I nfuse 1 500 000 IU streptokinase into a peripheral vein preferably over a short time of 1-2 hours.
As an alternative, an initial dose of 250 000 IU streptokinase should be infused into a peripheral vein over 30 minutes. A maintenance infusion of 100 000 IU/hour for 24 hours should follow.
Occlusive peripheral arterial diseases
Administer streptokinase with a local intra-arterial catheter-directed infusion using one of the following regimes:
- Gradual infusion: 1000 to 2500 IU streptokinase at an interval of 3 to 5 minutes for a maximum of
10 hours and a total maximum dose of 250 000 IU
- Prolonged continuous low-dose infusion (using an infusion pump):
5000 to 10,000 IU streptokinase per hour for up to 5 days maximum.
A percutaneous transluminal angioplasty can be performed simultaneously, if necessary.
As an alternative for difficult arterial access or multiple occlusions, an initial dose of 250 000 IU streptokinase should be infused over 30 minutes. A maintenance infusion of 100 000 IU/hour for a maximum of 5 days should follow.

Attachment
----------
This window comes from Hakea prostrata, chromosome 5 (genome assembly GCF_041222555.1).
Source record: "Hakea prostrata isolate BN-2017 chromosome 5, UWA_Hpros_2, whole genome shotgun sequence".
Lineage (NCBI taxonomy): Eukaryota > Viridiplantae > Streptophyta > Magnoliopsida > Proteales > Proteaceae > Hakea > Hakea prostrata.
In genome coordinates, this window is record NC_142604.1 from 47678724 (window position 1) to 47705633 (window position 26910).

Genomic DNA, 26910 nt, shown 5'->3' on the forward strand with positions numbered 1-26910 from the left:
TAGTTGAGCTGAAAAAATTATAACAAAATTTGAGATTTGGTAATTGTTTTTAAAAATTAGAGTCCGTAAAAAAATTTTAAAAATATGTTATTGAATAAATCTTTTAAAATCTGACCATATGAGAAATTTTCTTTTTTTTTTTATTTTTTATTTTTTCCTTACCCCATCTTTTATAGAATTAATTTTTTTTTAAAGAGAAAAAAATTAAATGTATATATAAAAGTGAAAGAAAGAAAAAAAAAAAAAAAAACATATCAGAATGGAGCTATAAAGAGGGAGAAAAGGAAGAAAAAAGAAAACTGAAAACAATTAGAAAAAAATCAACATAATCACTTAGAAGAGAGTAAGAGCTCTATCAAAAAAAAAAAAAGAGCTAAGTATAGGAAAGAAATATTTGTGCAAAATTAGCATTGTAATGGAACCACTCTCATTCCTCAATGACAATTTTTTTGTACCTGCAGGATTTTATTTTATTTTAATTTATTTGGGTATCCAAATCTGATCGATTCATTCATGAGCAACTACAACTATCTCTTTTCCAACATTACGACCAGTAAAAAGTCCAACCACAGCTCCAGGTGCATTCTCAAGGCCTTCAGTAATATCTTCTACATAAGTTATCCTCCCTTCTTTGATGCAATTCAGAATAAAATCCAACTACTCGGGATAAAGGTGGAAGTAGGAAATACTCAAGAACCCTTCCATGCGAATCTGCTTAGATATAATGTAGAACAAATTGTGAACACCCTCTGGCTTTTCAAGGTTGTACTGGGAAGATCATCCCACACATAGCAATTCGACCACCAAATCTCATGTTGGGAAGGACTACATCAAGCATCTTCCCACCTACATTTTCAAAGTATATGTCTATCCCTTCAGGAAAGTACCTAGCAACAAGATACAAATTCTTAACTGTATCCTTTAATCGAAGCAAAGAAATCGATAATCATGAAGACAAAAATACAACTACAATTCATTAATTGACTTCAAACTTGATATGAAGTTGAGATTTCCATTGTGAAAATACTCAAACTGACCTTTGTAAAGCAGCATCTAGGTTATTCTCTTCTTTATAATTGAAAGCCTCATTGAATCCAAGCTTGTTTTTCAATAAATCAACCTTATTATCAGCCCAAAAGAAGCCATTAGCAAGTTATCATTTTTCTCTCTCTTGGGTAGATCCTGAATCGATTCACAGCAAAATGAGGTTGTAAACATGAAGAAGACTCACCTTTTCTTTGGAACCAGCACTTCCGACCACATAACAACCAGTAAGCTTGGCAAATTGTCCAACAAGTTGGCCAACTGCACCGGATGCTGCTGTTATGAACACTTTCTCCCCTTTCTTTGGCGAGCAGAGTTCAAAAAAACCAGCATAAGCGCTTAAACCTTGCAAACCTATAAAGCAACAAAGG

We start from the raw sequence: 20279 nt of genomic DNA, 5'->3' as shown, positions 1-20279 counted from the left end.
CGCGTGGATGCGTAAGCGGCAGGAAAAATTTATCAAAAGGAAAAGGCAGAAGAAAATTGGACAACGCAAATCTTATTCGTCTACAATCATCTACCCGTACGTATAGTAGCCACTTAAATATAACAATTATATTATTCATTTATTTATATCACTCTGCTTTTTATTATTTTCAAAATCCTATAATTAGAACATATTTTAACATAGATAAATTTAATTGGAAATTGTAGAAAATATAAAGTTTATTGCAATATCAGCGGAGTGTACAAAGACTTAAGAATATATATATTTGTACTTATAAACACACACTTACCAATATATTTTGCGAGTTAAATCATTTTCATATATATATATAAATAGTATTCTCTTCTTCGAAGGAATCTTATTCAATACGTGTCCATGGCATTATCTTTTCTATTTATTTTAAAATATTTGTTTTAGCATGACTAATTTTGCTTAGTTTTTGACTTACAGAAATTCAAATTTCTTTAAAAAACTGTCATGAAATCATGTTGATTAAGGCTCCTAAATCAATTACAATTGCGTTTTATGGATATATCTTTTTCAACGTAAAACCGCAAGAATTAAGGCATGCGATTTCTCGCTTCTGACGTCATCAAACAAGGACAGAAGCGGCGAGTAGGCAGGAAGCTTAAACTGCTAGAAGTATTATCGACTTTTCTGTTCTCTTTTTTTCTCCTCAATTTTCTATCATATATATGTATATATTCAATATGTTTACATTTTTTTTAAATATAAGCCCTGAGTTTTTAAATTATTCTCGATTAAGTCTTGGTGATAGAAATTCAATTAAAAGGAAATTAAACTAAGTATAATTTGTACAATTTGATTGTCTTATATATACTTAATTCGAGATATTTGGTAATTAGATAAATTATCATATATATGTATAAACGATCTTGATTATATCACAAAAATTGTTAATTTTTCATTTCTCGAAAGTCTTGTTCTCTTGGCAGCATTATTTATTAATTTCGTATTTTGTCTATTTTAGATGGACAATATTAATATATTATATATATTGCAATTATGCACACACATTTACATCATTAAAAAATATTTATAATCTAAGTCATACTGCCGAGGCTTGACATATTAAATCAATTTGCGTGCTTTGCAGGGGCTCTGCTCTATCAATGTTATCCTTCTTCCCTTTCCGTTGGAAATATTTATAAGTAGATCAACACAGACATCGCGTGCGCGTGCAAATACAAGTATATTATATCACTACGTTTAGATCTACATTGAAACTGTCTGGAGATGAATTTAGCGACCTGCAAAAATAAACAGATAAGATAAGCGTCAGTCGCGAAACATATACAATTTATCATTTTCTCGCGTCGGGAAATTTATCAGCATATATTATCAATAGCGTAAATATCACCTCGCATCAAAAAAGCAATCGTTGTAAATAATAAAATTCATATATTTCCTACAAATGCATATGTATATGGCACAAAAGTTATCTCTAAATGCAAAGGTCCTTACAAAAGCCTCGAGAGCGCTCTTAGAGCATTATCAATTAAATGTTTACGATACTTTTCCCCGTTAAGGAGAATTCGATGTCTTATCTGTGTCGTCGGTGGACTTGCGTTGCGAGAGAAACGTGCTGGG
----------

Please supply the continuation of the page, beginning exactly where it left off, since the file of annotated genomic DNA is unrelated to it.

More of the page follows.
Central retinal vessel occlusion
An initial dose of 250 000 IU streptokinase should be infused into a peripheral vein over 30 minutes.
A maintenance infusion of 100 000 IU/hour for 12 hours should follow.
Control of Therapy
Before commencing thrombolytic therapy, it is desirable to obtain a thrombin time (TT), activated partial thromboplastin time (aPTT), haematocrit and platelet count to obtain the haemostatic status of the patient.
If heparin has been given it should be discontinued, and the TT or aPTT should be less than twice the normal control value before the thrombolytic therapy is started.
I n patients previously treated with coumarin derivatives, the INR (international normalised ratio) should be below 1.3 before starting therapy with streptokinase.
During the infusion, decreases in the plasminogen and fibrinogen levels and an increase in the level of fibrin degradation product (FDP) (the latter two serving to prolong the clotting time of coagulation tests) will generally confirm the existence of a thrombolytic state. Therefore, therapy can be monitored by performing the TT or aPTT approximately 4 hours after initiation of therapy.
A 2 to 4-fold prolongation of the TT should be aimed for and is considered a sufficient anticoagulation protection. If the thrombin time or any other parameter of lysis after 4 hours of therapy is less than approximately 1.5 times the normal control value, discontinue Biofactor Streptokinase as excessive resistance to streptokinase is present.